The banking industry has nearly enough support in Congress to repeal a new law requiring withholding of dividend and interest income, according to the industry's House and Senate supporters.

In a face-to-face confrontation with bankers here yesterday, Senate Finance Committee Chairman Robert J. Dole (R-Kan.) accused them of waging a dishonest campaign to convince Congress to repeal the withholding requirement, scheduled to go into effect July 1.

Dole threatened the industry with reprisals as he sought to head off the repeal movement, which now has the support of a majority of the House and a near-majority in the Senate. He said he has urged President Reagan to announce that he would veto any bill that strikes down the withholding provision, even if it is Social Security legislation or unemployment aid.

The banking industry has waged a massive, expensive effort to convince depositors that the withholding will cost them money and should be repealed.

The American Bankers Association, for example, has provided speeches, postcards, flyers and other materials to the nation's 14,000 banks. One prepared speech claims that Congress has "looted" savings accounts. An advertisement alleges that 10 percent of interest earnings will "disappear."

Congress has been deluged with mail on the issue, much of it on postcards provided to depositors by their bankers. Sen. Robert W. Kasten Jr. (R-Wis.), who is spearheading the repeal fight in the Senate, said the amount of mail the bankers have generated is a record by any standard he knows.

Dole told a meeting of the ABA leadership that the Finance Committee will hold hearings March 11 "to review some of the special tax preferences enjoyed by various members of the financial services industry including banks, credit unions, and savings and loans."

If withholding is repealed, he said, Congress would have to find some way to replace the $20 billion lost to the Treasury between 1983 and 1988.

The law does not provide for any new taxes on income received from dividends or interest payments, but tries to stop taxpayers who cheat. It requires institutions to withhold 10 percent of dividend and interest payments, much as employers are required to withhold income taxes on wages and salaries.

"What's so wrong with asking people to pay their taxes?" Dole demanded to know.

Dole insisted that the repeal movement would fail. However, 47 senators have co-sponsored repeal legislation. Kasten said nine co-sponsors were Republicans who originally supported the withholding provision in last summer's tax bill, when it survived by a 48-to-47 vote.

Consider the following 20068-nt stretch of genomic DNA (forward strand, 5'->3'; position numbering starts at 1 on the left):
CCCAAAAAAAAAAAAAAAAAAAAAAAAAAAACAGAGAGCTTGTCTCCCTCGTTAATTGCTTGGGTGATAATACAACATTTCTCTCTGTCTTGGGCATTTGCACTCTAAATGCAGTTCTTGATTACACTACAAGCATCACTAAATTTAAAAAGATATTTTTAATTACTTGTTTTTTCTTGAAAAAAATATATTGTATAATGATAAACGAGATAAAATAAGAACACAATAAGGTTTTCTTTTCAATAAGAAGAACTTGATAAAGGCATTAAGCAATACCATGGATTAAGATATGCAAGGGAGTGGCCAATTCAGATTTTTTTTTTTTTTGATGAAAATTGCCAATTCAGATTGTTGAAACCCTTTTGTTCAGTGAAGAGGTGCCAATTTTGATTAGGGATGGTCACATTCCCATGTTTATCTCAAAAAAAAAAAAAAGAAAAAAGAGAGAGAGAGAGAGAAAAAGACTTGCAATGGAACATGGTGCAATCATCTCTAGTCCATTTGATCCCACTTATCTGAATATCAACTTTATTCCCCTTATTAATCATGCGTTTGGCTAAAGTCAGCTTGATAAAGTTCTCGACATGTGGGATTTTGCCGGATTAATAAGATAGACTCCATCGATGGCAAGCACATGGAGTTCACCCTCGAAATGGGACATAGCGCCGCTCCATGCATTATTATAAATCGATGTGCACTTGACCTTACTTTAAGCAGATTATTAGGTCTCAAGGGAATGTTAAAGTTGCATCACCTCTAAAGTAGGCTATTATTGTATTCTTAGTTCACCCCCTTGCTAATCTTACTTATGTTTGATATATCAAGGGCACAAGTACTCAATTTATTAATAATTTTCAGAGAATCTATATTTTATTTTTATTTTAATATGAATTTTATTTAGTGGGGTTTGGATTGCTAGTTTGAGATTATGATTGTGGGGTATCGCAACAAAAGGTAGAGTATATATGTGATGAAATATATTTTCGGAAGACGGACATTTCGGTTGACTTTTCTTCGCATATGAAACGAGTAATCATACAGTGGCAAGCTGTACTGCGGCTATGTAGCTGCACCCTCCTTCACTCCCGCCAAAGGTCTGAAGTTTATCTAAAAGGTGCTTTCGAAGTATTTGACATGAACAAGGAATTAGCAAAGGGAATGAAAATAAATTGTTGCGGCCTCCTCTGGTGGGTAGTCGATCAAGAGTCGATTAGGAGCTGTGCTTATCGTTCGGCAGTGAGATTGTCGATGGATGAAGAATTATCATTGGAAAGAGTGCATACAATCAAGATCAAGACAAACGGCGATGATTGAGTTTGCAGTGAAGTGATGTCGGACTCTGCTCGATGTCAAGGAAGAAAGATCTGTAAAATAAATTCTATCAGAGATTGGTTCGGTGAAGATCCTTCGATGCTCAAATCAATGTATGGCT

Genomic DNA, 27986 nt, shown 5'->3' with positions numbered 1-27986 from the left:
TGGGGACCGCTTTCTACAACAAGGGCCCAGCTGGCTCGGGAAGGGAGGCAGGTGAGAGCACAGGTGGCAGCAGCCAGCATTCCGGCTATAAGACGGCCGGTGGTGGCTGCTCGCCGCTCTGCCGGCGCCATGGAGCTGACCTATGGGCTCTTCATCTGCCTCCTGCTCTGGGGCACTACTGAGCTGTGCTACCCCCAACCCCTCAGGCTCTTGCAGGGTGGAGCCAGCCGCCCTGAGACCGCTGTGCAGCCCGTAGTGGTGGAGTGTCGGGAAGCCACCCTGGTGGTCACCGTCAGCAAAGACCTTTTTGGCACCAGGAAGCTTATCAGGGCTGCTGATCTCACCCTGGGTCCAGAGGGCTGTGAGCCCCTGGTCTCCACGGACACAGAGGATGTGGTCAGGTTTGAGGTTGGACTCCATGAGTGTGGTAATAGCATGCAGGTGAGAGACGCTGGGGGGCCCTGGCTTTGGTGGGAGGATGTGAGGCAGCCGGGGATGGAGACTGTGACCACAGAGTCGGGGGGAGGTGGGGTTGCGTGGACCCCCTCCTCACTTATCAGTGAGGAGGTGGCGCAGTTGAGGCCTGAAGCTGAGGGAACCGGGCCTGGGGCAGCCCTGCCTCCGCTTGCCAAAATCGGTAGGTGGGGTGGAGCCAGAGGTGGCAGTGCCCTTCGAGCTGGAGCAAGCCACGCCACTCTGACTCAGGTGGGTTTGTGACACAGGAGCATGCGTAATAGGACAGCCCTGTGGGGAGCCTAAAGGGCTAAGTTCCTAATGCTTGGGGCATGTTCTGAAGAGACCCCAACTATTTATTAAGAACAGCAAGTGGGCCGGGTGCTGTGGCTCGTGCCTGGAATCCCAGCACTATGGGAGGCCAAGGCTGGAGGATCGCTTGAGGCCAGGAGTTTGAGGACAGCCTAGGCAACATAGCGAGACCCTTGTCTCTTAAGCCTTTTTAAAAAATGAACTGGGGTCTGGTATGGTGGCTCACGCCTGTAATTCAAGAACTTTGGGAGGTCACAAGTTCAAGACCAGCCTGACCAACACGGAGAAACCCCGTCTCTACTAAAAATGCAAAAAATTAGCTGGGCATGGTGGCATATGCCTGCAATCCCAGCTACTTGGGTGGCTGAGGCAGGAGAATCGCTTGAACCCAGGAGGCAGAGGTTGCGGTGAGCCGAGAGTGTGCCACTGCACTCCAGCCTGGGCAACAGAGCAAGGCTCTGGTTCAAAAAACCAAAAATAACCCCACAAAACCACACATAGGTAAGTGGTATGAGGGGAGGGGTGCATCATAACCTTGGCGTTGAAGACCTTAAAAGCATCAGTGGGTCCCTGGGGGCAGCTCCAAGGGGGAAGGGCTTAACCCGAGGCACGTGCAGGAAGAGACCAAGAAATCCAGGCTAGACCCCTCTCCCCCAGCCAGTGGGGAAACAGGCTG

In the House, 230 legislators have co-sponsored a repeal bill, far more than the 218 majority needed. But because of the House rules, it will be far more difficult than in the Senate to have a floor vote on repeal.

If, as Speaker Thomas P. (Tip) O'Neill Jr. (D-Mass.) has indicated, the House Democratic leadership actively opposes repeal, then sponsors will be forced to get 218 signatures on a discharge petition to force a vote. Members are more reluctant to challenge the leadership by signing a discharge petition than they are to simply co-sponsor legislation.

Dole told the bankers' group that banks should not hesitate to speak out on issues of concern, but "should do so accurately and responsibly, precisely because of the trust so many Americans place in their banks and bankers."

"Unfortunately, the campaign to repeal withholding has hardly lived up to that standard. From my perspective, the tactics used by many banks, savings and loans and credit unions have reached an historic low," he told the bankers.

Dole said they have made a "great deal of noise" about the money that savers will lose if 10 percent of their interest is deducted from their accounts and is not compounded. He said that on a $1,000 deposit earning 9 percent a year the loss is less than 50 cents. And if banks choose to withhold only at the end of the year, as they are permitted to, there would be no loss of compounded interest.

He said that if banks are truly concerned with consumer issues they might push for faster de-regulation of passbook accounts. Because the new money market accounts require a $2,500 minimum deposit, an individual with only $1,000 to put in a bank loses $25 a year. The 50-cent loss because of withholding is "trivial" contrasted to that, he said.

David Hastings, senior vice president of Richmond's First & Merchants Bank who is heading the fight for repeal of withholding, said the banks will continue their lobbying effort.